Lehigh University and the Council on International Educational Exchange (CIEE) teamed up to create an event that offered free passports to students as part of the Generation Study Abroad initiative.

The CIEE Passport Caravan took place on September 26 in the Roemmele Global Commons in Williams Hall. This was an opportunity for students without passports to get them for free, ultimately saving them $145.

The goal of this event was to break down some of the barriers holding students back from studying abroad, including cost, curriculum and culture. Launched in 2014, the Generation Study Abroad initiative strives to double and diversify the number of U.S. students studying abroad by the end of the decade, with a focus on first-generation and STEM students, minority students and those with high financial need. Lehigh is a Generation Study Abroad partner.

Global Mountain Hawks, Lehigh peer mentors, discussing international opportunities with a student.

CIEE registration coordinator Jacqueline Brogdon was excited to be a part of this collaboration between Lehigh and CIEE.

“We want to help students find a way to fit study abroad into their curriculum, no matter what their major is,” Brogdon explained.

Many students think that they can’t go abroad or that it won’t work for their plan or career path, but CIEE wants to change that.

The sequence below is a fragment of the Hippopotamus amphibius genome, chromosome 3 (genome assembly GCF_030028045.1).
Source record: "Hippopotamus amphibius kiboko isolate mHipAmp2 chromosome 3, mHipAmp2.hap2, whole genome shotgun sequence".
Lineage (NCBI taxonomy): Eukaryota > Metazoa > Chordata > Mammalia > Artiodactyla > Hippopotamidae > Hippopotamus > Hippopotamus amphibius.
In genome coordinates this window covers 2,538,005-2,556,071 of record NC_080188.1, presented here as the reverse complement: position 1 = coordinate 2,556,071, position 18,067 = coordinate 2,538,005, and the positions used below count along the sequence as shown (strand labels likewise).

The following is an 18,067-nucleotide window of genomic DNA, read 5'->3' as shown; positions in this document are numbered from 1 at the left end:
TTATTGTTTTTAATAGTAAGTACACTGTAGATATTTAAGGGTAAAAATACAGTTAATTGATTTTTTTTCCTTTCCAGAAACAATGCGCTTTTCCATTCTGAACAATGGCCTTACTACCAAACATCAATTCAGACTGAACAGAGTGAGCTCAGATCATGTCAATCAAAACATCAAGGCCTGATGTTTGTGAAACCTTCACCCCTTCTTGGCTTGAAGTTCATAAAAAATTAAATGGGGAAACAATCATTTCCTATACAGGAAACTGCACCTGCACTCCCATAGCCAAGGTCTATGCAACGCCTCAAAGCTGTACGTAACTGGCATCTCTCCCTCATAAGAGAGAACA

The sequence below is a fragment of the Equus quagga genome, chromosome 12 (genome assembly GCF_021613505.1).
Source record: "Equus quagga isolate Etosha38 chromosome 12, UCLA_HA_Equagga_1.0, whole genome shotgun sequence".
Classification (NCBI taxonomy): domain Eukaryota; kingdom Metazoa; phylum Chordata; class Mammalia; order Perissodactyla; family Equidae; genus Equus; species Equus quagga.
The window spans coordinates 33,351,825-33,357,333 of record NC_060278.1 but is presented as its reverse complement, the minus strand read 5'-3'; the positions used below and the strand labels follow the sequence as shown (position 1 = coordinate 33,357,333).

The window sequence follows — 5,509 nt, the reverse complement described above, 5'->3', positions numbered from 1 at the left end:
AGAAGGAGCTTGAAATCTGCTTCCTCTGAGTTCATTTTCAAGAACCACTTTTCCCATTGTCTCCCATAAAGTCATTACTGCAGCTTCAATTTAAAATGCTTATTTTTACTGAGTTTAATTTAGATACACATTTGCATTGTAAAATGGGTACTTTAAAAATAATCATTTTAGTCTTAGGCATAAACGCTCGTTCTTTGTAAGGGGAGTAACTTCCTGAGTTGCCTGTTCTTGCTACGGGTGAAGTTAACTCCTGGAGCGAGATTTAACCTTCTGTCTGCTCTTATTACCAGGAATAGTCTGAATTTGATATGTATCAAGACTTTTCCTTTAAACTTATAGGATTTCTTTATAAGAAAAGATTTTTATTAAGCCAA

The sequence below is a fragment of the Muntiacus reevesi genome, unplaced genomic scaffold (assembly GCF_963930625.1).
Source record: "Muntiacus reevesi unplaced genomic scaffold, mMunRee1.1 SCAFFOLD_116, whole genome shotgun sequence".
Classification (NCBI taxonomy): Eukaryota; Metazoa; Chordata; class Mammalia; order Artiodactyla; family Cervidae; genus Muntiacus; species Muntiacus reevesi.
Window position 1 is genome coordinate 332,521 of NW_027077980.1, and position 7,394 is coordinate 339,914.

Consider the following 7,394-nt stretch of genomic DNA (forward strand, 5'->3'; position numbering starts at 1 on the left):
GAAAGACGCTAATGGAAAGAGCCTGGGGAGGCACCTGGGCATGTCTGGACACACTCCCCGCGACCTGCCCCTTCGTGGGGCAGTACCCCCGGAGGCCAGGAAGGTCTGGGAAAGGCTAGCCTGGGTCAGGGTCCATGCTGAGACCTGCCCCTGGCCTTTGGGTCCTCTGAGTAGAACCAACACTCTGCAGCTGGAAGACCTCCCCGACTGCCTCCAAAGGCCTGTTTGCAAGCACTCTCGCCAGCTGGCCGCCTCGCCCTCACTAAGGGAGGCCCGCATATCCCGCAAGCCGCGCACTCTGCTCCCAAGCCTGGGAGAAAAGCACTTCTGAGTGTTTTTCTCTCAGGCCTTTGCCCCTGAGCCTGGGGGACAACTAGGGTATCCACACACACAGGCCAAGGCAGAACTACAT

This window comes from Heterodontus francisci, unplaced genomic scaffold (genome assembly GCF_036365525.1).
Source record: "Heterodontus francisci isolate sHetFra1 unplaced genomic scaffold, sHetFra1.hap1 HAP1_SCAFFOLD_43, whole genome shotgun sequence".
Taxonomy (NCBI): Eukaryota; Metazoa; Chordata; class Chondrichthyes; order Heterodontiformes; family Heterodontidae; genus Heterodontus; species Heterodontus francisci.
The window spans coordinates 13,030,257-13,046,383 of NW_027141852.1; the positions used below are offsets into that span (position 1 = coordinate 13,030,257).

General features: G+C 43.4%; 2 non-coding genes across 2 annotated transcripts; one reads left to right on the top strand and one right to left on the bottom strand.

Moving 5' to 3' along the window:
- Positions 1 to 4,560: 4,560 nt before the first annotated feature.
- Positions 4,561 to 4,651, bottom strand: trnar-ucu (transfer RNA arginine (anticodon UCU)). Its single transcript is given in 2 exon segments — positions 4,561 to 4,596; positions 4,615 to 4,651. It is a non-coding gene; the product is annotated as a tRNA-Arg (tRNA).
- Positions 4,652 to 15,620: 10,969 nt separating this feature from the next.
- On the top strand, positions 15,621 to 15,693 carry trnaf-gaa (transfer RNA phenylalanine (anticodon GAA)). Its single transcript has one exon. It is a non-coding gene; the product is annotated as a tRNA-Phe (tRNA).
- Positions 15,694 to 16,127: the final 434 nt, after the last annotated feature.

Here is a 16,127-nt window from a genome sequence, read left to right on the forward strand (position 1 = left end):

Brogdon further explained that students have no commitment to CIEE or Lehigh when receiving a passport. CIEE wants to expose students to different options, and give them the potential to travel the world.

“The Study Abroad Office is committed to working with all students to meet their academic, personal and career goals,” said Katy Rene, assistant director of study abroad. “Applying to be a stop on the Passport Caravan was a great way to boost the efforts already being made on campus to connect students with impactful learning experiences abroad.”

Two students with map
Students marked a map with their intended destination.

As new passport holders, some students who may never have considered that they could go abroad now have one less barrier to confront. Once students successfully completed their application for a brand new passport, they were encouraged to put a dot on the map where they hope to travel.

Kiella Jackson ’23 was extremely grateful for this opportunity. She explained that the process was easy and just required a meeting in advance to go over what to bring to the event. She is excited to now have the option of spending a semester abroad, which she definitely wants to explore.

CIEE has been running passport caravans across the country for four years now, with the goal of giving was 10,000 passports. Allison Moroney, CIEE’s manager of institutional relations, explained that CIEE will be funding the full cost of passports for 100 Lehigh students. These students, similar to Jackson, now not only have a passport but are opened up to the once in a lifetime opportunity of studying overseas.